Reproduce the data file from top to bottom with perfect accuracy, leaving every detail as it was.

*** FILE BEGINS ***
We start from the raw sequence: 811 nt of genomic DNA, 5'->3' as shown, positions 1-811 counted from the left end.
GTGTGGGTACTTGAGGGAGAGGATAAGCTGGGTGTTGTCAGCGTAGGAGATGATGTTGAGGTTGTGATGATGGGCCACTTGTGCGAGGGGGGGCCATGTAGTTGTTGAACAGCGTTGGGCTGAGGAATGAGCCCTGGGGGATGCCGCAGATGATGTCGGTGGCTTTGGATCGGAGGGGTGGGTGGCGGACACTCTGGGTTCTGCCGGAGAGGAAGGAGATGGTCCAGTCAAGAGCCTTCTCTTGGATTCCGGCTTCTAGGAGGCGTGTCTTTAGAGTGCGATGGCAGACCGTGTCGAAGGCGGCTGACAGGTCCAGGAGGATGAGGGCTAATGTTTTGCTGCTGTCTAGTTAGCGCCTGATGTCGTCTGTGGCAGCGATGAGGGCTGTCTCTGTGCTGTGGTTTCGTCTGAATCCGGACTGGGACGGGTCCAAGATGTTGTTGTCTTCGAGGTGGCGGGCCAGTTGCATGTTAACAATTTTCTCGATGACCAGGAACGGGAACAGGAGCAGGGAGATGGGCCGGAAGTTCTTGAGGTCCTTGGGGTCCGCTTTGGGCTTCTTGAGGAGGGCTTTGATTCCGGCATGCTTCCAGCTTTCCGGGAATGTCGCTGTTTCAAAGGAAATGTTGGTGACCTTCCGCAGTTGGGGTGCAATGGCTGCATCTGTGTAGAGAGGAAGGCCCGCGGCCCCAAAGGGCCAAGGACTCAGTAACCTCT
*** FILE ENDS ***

We start from the raw sequence: 811 nt of genomic DNA, 5'->3' as shown, positions 1-811 counted from the left end.
GTGTGGGTACTTGAGGGAGAGGATAAGCTGGGTGTTGTCAGCGTAGGAGATGATGTTGAGGTTGTGATGATGGGCCACTTGTGCGAGGGGGGGCCATGTAGTTGTTGAACAGCGTTGGGCTGAGGAATGAGCCCTGGGGGATGCCGCAGATGATGTCGGTGGCTTTGGATCGGAGGGGTGGGTGGCGGACACTCTGGGTTCTGCCGGAGAGGAAGGAGATGGTCCAGTCAAGAGCCTTCTCTTGGATTCCGGCTTCTAGGAGGCGTGTCTTTAGAGTGCGATGGCAGACCGTGTCGAAGGCGGCTGACAGGTCCAGGAGGATGAGGGCTAATGTTTTGCTGCTGTCTAGTTAGCGCCTGATGTCGTCTGTGGCAGCGATGAGGGCTGTCTCTGTGCTGTGGTTTCGTCTGAATCCGGACTGGGACGGGTCCAAGATGTTGTTGTCTTCGAGGTGGCGGGCCAGTTGCATGTTAACAATTTTCTCGATGACCAGGAACGGGAACAGGAGCAGGGAGATGGGCCGGAAGTTCTTGAGGTCCTTGGGGTCCGCTTTGGGCTTCTTGAGGAGGGCTTTGATTCCGGCATGCTTCCAGCTTTCCGGGAATGTCGCTGTTTCAAAGGAAATGTTGGTGACCTTCCGCAGTTGGGGTGCAATGGCTGCATCTGTGTAGAGAGGAAGGCCCGCGGCCCCAAAGGGCCAAGGACTCAGTAACCTCT